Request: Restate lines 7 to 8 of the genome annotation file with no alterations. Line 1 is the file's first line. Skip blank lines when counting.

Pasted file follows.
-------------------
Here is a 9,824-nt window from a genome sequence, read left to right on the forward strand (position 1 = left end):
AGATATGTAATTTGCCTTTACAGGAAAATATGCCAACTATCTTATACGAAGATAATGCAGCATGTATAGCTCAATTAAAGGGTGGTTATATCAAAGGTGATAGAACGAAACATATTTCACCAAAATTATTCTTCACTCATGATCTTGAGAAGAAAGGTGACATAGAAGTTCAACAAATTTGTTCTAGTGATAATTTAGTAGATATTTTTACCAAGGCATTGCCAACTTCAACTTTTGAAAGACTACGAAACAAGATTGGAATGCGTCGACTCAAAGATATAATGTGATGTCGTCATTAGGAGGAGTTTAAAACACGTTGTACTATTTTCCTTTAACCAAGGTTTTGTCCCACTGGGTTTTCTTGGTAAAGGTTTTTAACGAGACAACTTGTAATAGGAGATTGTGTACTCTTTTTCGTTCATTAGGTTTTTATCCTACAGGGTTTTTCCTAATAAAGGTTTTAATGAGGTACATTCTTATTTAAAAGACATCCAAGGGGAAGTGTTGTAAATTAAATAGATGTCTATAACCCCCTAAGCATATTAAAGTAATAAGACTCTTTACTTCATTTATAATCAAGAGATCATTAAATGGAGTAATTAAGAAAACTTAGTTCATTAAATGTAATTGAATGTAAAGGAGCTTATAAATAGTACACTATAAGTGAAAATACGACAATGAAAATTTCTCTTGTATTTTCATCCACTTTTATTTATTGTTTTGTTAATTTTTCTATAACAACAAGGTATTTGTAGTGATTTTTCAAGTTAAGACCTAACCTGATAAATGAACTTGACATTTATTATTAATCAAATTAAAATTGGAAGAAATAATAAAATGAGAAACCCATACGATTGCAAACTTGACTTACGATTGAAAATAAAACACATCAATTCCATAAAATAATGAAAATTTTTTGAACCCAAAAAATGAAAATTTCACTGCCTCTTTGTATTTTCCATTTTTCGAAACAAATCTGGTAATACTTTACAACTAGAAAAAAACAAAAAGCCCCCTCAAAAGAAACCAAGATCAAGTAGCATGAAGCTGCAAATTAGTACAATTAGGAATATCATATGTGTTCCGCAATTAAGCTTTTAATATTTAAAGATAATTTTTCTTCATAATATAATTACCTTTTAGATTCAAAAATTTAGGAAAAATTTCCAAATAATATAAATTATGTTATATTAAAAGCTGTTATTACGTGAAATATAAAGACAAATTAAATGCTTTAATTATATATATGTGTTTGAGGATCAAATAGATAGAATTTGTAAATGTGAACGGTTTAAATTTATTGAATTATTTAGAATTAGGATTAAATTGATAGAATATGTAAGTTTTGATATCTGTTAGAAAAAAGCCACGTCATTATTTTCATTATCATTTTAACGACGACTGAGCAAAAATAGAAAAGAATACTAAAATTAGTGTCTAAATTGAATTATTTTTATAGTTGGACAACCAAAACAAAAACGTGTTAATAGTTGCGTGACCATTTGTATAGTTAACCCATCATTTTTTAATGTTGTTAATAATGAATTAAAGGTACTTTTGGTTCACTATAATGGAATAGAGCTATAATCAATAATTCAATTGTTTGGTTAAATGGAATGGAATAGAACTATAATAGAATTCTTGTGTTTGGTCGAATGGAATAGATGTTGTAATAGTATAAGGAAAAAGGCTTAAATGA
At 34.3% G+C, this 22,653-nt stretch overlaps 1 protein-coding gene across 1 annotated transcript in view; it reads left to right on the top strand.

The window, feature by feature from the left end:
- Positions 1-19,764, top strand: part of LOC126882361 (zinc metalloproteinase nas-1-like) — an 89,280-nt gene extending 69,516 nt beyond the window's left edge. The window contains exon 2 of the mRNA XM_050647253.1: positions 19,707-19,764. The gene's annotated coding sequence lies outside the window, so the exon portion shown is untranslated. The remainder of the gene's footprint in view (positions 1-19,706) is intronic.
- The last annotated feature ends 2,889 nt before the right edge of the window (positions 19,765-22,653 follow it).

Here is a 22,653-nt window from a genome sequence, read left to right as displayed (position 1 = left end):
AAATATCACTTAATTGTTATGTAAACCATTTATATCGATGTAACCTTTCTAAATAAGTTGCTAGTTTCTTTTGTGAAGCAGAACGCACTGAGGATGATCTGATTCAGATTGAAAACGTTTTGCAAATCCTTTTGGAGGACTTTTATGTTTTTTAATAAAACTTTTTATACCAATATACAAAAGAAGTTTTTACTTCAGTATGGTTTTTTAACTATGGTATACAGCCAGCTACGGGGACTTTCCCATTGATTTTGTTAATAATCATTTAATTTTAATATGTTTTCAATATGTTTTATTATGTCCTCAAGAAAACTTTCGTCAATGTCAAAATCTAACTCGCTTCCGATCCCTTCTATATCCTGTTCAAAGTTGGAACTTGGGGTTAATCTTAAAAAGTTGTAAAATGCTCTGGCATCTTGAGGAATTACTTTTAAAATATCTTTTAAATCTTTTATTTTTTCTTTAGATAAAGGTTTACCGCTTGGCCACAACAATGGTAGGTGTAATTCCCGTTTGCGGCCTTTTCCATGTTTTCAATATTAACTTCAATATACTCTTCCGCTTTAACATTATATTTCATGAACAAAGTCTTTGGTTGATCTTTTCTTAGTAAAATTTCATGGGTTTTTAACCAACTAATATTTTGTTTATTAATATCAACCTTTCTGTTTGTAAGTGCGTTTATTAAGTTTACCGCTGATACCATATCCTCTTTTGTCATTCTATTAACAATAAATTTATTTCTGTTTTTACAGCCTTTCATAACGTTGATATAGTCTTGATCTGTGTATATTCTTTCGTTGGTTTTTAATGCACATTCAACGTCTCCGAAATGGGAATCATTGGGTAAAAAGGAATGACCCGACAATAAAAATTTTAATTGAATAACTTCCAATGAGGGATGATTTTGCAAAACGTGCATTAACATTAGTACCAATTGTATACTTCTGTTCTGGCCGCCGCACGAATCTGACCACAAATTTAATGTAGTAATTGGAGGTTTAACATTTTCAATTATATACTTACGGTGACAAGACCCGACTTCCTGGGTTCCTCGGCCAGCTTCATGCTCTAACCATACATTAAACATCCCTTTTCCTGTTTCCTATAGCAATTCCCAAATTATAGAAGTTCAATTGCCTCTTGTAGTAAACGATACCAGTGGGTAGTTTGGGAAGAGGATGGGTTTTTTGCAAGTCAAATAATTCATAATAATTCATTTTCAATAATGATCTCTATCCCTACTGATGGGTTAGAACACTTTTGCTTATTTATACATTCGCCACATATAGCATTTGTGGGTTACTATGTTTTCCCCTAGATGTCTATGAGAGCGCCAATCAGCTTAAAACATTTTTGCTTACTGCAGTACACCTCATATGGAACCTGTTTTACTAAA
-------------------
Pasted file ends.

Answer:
Here is a 22,653-nt window from a genome sequence, read left to right as displayed (position 1 = left end):
AAATATCACTTAATTGTTATGTAAACCATTTATATCGATGTAACCTTTCTAAATAAGTTGCTAGTTTCTTTTGTGAAGCAGAACGCACTGAGGATGATCTGATTCAGATTGAAAACGTTTTGCAAATCCTTTTGGAGGACTTTTATGTTTTTTAATAAAACTTTTTATACCAATATACAAAAGAAGTTTTTACTTCAGTATGGTTTTTTAACTATGGTATACAGCCAGCTACGGGGACTTTCCCATTGATTTTGTTAATAATCATTTAATTTTAATATGTTTTCAATATGTTTTATTATGTCCTCAAGAAAACTTTCGTCAATGTCAAAATCTAACTCGCTTCCGATCCCTTCTATATCCTGTTCAAAGTTGGAACTTGGGGTTAATCTTAAAAAGTTGTAAAATGCTCTGGCATCTTGAGGAATTACTTTTAAAATATCTTTTAAATCTTTTATTTTTTCTTTAGATAAAGGTTTACCGCTTGGCCACAACAATGGTAGGTGTAATTCCCGTTTGCGGCCTTTTCCATGTTTTCAATATTAACTTCAATATACTCTTCCGCTTTAACATTATATTTCATGAACAAAGTCTTTGGTTGATCTTTTCTTAGTAAAATTTCATGGGTTTTTAACCAACTAATATTTTGTTTATTAATATCAACCTTTCTGTTTGTAAGTGCGTTTATTAAGTTTACCGCTGATACCATATCCTCTTTTGTCATTCTATTAACAATAAATTTATTTCTGTTTTTACAGCCTTTCATAACGTTGATATAGTCTTGATCTGTGTATATTCTTTCGTTGGTTTTTAATGCACATTCAACGTCTCCGAAATGGGAATCATTGGGTAAAAAGGAATGACCCGACAATAAAAATTTTAATTGAATAACTTCCAATGAGGGATGATTTTGCAAAACGTGCATTAACATTAGTACCAATTGTATACTTCTGTTCTGGCCGCCGCACGAATCTGACCACAAATTTAATGTAGTAATTGGAGGTTTAACATTTTCAATTATATACTTACGGTGACAAGACCCGACTTCCTGGGTTCCTCGGCCAGCTTCATGCTCTAACCATACATTAAACATCCCTTTTCCTGTTTCCTATAGCAATTCCCAAATTATAGAAGTTCAATTGCCTCTTGTAGTAAACGATACCAGTGGGTAGTTTGGGAAGAGGATGGGTTTTTTGCAAGTCAAATAATTCATAATAATTCATTTTCAATAATGATCTCTATCCCTACTGATGGGTTAGAACACTTTTGCTTATTTATACATTCGCCACATATAGCATTTGTGGGTTACTATGTTTTCCCCTAGATGTCTATGAGAGCGCCAATCAGCTTAAAACATTTTTGCTTACTGCAGTACACCTCATATGGAACCTGTTTTACTAAA